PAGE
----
The guy from this video (Roy Elghanyan) has another video where it's Krav Maga only, but his style is a bit different from the style I know best from the branch IKM (International Krav Maga).
In IKM you do not want to take the fight to the ground even though you train groundfighting, so Roy Elghanyan's takedowns are not to be preferred here. I should mention that IKM has a big focus on police and military training. This footage is from civilians taking a police course to get a taste of it.
That's clearly a man that has been practising a lot of martial arts, not just krav maga. There's lots of Brasilian Jujitsu in those videos, as well as typical aikido stuff (especially direct irimis, which are not found in almost every other martial art).
Summing up, it has not to be krav maga just because the video title says so.
Krav Maga has indeed incorporated techniques from Aikido since the 1970's:
In 1968 Eli Avikzar began learning Aikido underneath the guidance of an Englishman named Mike and became his coaching partner after a year. Mike was astounded by Eli’s fast progress and allowed him to go abroad for his Black Belt training in Aikido. Following mike’s advice, Eli left for France in 1971, passed the test and received a brown belt in Aikido. Before his tour, Eli received his Black Belt in Judo, additionally to the first Black Belt ever given in Krav Maga, which he got from “Imi” in 1971. Upon his return, Eli started working alongside “Imi” in Netanya and Tel-Aviv training centers. Furthermore, they trained Soldiers and volunteer units. In 1977 Eli went to Germany and received a Black Belt level in Aikido from the European Federation.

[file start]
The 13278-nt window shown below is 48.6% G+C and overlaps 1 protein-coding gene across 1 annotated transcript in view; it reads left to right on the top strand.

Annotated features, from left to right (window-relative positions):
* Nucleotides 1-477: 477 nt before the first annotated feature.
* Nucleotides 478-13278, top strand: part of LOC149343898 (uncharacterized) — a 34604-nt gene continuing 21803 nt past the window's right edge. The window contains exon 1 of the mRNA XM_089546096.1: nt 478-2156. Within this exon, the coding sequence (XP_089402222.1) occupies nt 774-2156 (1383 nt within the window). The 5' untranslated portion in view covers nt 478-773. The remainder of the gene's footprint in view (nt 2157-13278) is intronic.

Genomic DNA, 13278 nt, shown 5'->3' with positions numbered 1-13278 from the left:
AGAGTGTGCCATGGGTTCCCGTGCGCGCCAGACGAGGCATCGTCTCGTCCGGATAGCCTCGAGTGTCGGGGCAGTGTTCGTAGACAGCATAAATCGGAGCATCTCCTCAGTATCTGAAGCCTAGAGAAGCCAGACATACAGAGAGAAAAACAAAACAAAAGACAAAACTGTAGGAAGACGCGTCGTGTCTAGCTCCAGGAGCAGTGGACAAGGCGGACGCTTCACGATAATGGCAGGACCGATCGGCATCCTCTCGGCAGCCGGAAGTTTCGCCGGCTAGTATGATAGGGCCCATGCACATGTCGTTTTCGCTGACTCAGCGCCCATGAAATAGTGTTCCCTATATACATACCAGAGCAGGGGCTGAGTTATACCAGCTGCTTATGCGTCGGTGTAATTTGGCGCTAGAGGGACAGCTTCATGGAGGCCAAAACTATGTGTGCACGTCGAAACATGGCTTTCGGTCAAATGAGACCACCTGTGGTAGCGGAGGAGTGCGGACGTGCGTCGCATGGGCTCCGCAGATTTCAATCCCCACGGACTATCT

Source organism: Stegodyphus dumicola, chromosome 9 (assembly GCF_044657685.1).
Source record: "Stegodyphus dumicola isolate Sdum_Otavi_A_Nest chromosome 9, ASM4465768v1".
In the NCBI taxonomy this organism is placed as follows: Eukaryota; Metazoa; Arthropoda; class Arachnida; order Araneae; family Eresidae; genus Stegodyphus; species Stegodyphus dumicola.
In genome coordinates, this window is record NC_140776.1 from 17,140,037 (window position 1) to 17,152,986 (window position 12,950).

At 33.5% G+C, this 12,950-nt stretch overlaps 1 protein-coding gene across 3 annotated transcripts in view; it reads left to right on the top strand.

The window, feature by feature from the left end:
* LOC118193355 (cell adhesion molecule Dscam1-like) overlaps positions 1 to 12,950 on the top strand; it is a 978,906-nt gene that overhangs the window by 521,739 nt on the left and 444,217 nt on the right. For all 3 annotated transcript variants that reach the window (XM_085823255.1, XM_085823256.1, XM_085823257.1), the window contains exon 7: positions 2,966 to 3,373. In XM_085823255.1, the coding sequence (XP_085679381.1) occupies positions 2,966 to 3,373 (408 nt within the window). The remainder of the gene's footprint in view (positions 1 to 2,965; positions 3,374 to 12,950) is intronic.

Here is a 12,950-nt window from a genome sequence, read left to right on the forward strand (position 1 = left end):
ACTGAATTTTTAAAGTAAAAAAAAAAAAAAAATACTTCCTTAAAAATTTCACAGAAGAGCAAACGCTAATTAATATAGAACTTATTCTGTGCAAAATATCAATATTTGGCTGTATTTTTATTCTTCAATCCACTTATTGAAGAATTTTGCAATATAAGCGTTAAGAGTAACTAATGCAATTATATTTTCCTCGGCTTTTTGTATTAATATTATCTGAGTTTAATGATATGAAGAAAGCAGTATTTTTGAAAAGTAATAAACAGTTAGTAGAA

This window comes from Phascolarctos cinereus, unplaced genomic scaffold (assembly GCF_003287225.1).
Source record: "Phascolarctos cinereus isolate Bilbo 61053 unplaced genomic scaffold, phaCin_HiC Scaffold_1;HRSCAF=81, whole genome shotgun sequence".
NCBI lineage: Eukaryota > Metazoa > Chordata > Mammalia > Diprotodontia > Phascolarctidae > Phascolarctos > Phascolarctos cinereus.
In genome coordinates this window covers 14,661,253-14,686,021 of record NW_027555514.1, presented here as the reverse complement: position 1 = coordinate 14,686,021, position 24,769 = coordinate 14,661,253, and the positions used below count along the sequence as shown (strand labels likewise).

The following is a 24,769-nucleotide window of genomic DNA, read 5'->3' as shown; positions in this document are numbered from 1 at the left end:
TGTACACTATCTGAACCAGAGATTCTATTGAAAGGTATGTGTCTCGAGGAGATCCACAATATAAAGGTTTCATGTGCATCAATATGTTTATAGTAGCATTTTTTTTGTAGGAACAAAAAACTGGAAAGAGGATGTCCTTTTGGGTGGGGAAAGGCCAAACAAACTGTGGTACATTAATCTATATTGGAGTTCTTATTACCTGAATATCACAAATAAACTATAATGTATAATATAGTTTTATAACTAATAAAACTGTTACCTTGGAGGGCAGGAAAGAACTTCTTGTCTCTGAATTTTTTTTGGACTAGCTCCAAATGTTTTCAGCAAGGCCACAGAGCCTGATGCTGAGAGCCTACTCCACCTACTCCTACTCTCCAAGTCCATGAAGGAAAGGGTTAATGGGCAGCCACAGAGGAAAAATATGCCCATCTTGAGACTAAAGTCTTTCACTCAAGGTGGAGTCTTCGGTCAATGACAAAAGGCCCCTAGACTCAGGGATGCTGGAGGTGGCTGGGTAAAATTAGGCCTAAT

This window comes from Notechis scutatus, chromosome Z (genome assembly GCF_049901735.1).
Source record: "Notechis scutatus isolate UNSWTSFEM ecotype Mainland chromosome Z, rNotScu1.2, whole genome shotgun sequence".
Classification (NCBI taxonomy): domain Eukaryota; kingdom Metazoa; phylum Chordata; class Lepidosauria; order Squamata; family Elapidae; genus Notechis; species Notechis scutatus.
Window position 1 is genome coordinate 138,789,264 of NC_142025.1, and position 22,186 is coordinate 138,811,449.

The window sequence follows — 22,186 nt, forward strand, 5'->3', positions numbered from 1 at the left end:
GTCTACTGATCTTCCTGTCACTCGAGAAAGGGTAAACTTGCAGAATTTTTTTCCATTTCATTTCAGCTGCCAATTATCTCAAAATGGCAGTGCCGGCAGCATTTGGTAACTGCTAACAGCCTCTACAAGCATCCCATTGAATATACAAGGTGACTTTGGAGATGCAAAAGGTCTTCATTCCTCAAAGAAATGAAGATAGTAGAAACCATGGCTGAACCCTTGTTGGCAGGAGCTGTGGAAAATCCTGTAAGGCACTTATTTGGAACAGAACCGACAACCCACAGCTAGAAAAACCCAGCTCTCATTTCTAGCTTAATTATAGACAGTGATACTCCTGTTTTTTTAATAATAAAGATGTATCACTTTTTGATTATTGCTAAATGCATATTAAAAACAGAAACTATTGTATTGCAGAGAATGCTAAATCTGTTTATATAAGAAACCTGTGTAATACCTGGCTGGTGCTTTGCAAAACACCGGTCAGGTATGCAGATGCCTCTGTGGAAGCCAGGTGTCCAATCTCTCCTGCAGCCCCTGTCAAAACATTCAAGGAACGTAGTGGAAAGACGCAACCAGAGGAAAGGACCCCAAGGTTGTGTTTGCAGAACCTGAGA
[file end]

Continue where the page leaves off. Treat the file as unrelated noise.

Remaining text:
- About the Founder - Eli Avikzar (kravmagen.ca)
There were two other creators of Krav Maga (beside Imi L) , who were Aikido black belts, so that's why you can see so many similarities.
Eli Avikzar and Rafi Algrisi (the two other aforementioned krav maga creators) both had black belts in aikido and judo. Elis Bio: http://www.wincol.ac.il/lp/kami-eli
Cant find any info on the internet about Rafi.
Everybody knows that Imi was a skilled boxer and wrestler, but you can clearly see that there is much more of other martial arts techniques in Krav Maga.
The aikido connection seemed natural to me. Considering that both Krav Maga and Aikido are modern "made up" martial arts and have no basis in "tradition". I was taken abak by the flow and simplicity of Krav Maga. It is like Aikido (Ho Chi Dao) in Chinese Ho = flowing with, in harmony, Chi = Chi and Dao = "the way". The flow of Krav Maga is so smooth. No extra posturing like formal Karate. The other obvious strong point of Krav Maga and Aikido is the use of leverage. An extended arm is not as strong as a move in close using the leverage and pivot of the body. Because they are "made up" by practical men well versed in grappling and wrestling it is no wonder they are similar. Chinese techniques of "Chin Na" Firm grasping are also present in Krav Maga, and revolve around the obvious limited ways of bending and exploiting holds.